Bike long hard rides at the weekend so your fitness is higher than you need for commuting. e.g. my commute is 23 miles on the flat so on a Sunday I do a 70 mile 7000ft loop. I do about 350-500 miles a week, about 10,000 miles/year.
I been commuting via bike for 24 years.
I decide WHO I WORK FOR and WHERE I LIVE based around cycling. Bike geek :)
These are ALL the ideas, many won't apply to your personal situation, you can't use, but pick which ones you can use.
Under-dress when riding, you need the high output of cycling to stay warm.
Ride slow the last 10mins, as slow as you possibly can do. freewheeling. Under-dressing will mean you're beginning to feel cold when you stop. If you have any flexibility of route, try to be in the last minutes coming downhill or with tailwind to be putting the least effort the last minutes, that might involve over-shooting not taking the shortest route, be creative. Think about who you work for, prefer those at bottom of a hill! Think about where you live, prefer those higher up than where you work! In one job I looked for houses upwind (happened to be to the west) so I was blown into work and had headwind going home.
Talk to your manager about your wish, highlight how the average sick days of regular cyclists is 20% of those who drive in, you pick up less bugs out in the air than in public transport, and mental alertness is higher post exercise and higher through the day due to elevated fitness. Your arrival times will be more consistent due to no road blockages or public transport strikes to impact your arrival time. Highlight your work leaving time is far more flexible, not trying to get out before traffic gets bad. Turn cycling in your management eyes into a good thing - then turn that into tolerance of the ideas below.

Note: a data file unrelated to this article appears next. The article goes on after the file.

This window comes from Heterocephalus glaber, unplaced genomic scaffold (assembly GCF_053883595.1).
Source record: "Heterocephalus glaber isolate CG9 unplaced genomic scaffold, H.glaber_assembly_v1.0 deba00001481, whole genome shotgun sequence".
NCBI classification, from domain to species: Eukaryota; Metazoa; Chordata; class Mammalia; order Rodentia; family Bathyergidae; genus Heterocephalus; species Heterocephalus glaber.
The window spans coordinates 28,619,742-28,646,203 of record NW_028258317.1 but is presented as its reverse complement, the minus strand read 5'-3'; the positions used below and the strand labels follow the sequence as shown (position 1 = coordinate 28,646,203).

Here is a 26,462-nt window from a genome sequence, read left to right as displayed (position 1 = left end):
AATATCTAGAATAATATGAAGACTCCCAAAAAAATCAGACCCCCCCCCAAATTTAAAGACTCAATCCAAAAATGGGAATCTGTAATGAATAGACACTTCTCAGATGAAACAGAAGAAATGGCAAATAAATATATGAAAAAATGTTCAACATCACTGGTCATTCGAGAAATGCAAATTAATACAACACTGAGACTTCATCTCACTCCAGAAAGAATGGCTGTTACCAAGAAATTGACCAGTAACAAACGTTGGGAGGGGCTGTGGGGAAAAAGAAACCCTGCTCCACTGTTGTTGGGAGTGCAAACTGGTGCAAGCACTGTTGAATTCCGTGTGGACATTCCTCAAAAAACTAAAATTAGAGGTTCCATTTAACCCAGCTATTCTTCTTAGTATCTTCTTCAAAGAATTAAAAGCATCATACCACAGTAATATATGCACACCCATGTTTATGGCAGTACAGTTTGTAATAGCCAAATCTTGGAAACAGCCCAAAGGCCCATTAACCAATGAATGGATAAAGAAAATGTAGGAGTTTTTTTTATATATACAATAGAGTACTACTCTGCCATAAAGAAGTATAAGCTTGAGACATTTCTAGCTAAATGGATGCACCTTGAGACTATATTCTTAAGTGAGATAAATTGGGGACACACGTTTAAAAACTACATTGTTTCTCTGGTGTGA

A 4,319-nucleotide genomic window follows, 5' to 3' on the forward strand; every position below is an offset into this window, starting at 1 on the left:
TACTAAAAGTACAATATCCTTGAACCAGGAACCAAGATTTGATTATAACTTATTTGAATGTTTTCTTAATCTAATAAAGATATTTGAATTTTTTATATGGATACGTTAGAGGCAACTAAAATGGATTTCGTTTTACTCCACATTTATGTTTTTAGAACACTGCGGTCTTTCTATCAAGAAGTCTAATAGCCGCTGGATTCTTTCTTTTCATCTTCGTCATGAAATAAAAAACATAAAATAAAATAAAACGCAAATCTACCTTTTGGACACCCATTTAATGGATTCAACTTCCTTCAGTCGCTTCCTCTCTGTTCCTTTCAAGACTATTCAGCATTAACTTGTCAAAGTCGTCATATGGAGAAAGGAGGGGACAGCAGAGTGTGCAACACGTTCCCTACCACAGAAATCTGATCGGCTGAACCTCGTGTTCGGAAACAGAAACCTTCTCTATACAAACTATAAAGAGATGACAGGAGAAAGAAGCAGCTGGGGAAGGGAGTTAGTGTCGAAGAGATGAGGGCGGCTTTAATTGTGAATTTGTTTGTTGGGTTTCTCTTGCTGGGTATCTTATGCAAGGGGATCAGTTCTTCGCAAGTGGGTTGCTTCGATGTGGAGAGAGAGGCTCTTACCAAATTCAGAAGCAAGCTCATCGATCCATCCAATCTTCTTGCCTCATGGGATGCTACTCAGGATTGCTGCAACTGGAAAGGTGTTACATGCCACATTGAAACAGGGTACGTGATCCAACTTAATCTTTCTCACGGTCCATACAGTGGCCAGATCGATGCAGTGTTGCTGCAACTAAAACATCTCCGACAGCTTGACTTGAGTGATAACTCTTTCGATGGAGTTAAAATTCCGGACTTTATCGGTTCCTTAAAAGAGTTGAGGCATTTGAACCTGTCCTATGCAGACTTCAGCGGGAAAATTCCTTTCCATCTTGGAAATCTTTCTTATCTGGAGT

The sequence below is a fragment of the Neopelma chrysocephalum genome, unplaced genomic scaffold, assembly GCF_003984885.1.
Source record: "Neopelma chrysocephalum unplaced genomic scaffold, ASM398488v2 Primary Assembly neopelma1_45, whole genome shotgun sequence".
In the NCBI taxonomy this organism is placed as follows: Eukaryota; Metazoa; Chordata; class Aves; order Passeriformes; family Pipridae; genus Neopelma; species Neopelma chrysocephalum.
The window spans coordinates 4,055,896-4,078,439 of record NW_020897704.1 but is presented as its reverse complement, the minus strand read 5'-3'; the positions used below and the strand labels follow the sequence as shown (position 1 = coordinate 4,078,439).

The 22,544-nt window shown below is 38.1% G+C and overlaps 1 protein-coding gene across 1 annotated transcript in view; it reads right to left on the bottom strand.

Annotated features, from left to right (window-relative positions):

Offer, or expain, you are coming into work earlier, if required ask permission to come in early, state the first 20mins you are doing personal stuff, you are "chilling". Then, find stuff personal you can be doing to make this a true statement, moving some chores you'd otherwise do in the evening/weekend.
Keep a fan at work, a powered one at your desk and a battery one you can take into the changing facilities. Be prepared to move desk to make this work.
Arrive as slowed-down and as cool as possible. During riding you will be sweating but its evaporating instantly and you are always dry. You then when you stop moving lose the evaporative effect of moving and the sweat you are making is then accumulating and you begin to get really wet, and will keep sweating til the elevated metabolism of the exercise dissipates. It takes about 10-20mins for my metabolism to warm-up as I begin riding and then about 20mins for it to slow down when I stop, the need to breathe drops instantly, like 2 lung-fulls but heat output drops much slower. In changing facilities strip down as quick as possible after getting off your bike, so think about where you are changing and where you keep your bike relative. Consider moving your bike after you changed and after you've cooled down. Change SLOWLY, putting in the least effort, no rushing. Sometimes using changing facilities in a different office and then biking again to your office might make the bike-changing geography better.
Have an ice-cold drink near your desk, either in a fridge you pass, or you brought with you.
Think about the fact you need to be in a cooling breeze to aid evaporation and yet putting in the least effort. A casual walk will cool you down.
Sit at your desk and put on the powered fan (even better than walking, all the breeze no output), sip the drink. Try to lower your core temperature as quick as possible.
Creative tricks are to get permission to sit in your cycling gear for first 20mins as in general less-insulating than work clothes, if you arrive before normal work time, it might be permitted, then when chilled put in the effort of changing clothes.
Try to have your desk in a secluded spot, a cyclist with a fan is something to be hidden and unheard!
Actual smell off a cyclist in general is LOWER than the average person because your work clothes are put on AT WORK not over an hour earlier and sat in a car sweating. Your elevated fitness means once you've slowed down, you're cooler than others, you'll not get as warm as others walking around.
Also, whilst not mentioned, you'll need 2 lunches! I'm hungry a good hour before others due to the exertion and I need to eat to fuel the return journey.
Bike harder on the way home than into work so your fitness level is well above what you need to get into work.
Hope some of these suggestions are applicable. If not, change your employer!